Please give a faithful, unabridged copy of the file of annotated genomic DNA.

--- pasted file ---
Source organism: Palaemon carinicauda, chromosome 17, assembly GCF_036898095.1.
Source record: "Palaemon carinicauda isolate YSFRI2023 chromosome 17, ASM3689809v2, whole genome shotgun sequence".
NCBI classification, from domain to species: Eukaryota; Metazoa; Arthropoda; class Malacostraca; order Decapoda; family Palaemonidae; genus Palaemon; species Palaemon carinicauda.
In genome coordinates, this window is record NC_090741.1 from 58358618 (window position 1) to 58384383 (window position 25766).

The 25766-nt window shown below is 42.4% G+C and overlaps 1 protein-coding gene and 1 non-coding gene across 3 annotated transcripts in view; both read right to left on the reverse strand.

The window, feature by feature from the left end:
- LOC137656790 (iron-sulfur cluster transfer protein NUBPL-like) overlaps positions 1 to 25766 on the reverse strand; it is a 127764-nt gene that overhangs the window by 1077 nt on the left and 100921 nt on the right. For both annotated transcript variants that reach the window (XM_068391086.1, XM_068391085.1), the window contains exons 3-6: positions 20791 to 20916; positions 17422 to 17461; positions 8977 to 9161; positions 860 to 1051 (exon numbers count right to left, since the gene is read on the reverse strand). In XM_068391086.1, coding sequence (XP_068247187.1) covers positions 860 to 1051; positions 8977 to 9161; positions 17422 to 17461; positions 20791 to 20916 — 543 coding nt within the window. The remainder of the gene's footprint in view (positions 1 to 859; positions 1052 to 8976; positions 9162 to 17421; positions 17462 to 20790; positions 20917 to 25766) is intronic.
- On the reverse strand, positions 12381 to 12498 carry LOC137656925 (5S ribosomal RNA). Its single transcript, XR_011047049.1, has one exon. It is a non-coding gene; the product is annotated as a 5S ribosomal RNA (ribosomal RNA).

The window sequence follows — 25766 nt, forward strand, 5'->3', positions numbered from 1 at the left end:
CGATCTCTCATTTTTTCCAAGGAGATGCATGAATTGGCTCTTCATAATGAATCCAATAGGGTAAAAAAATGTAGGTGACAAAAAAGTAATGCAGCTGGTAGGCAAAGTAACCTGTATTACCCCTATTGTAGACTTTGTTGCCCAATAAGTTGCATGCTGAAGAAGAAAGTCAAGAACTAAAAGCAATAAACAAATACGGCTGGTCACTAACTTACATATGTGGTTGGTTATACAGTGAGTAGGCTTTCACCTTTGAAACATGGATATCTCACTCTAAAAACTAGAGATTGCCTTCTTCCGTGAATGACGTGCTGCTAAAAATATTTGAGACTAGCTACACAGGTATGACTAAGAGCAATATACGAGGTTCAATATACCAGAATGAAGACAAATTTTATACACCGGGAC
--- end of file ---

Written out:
Source organism: Palaemon carinicauda, chromosome 17, assembly GCF_036898095.1.
Source record: "Palaemon carinicauda isolate YSFRI2023 chromosome 17, ASM3689809v2, whole genome shotgun sequence".
NCBI classification, from domain to species: Eukaryota; Metazoa; Arthropoda; class Malacostraca; order Decapoda; family Palaemonidae; genus Palaemon; species Palaemon carinicauda.
In genome coordinates, this window is record NC_090741.1 from 58358618 (window position 1) to 58384383 (window position 25766).

The 25766-nt window shown below is 42.4% G+C and overlaps 1 protein-coding gene and 1 non-coding gene across 3 annotated transcripts in view; both read right to left on the reverse strand.

The window, feature by feature from the left end:
- LOC137656790 (iron-sulfur cluster transfer protein NUBPL-like) overlaps positions 1 to 25766 on the reverse strand; it is a 127764-nt gene that overhangs the window by 1077 nt on the left and 100921 nt on the right. For both annotated transcript variants that reach the window (XM_068391086.1, XM_068391085.1), the window contains exons 3-6: positions 20791 to 20916; positions 17422 to 17461; positions 8977 to 9161; positions 860 to 1051 (exon numbers count right to left, since the gene is read on the reverse strand). In XM_068391086.1, coding sequence (XP_068247187.1) covers positions 860 to 1051; positions 8977 to 9161; positions 17422 to 17461; positions 20791 to 20916 — 543 coding nt within the window. The remainder of the gene's footprint in view (positions 1 to 859; positions 1052 to 8976; positions 9162 to 17421; positions 17462 to 20790; positions 20917 to 25766) is intronic.
- On the reverse strand, positions 12381 to 12498 carry LOC137656925 (5S ribosomal RNA). Its single transcript, XR_011047049.1, has one exon. It is a non-coding gene; the product is annotated as a 5S ribosomal RNA (ribosomal RNA).

The window sequence follows — 25766 nt, forward strand, 5'->3', positions numbered from 1 at the left end:
CGATCTCTCATTTTTTCCAAGGAGATGCATGAATTGGCTCTTCATAATGAATCCAATAGGGTAAAAAAATGTAGGTGACAAAAAAGTAATGCAGCTGGTAGGCAAAGTAACCTGTATTACCCCTATTGTAGACTTTGTTGCCCAATAAGTTGCATGCTGAAGAAGAAAGTCAAGAACTAAAAGCAATAAACAAATACGGCTGGTCACTAACTTACATATGTGGTTGGTTATACAGTGAGTAGGCTTTCACCTTTGAAACATGGATATCTCACTCTAAAAACTAGAGATTGCCTTCTTCCGTGAATGACGTGCTGCTAAAAATATTTGAGACTAGCTACACAGGTATGACTAAGAGCAATATACGAGGTTCAATATACCAGAATGAAGACAAATTTTATACACCGGGAC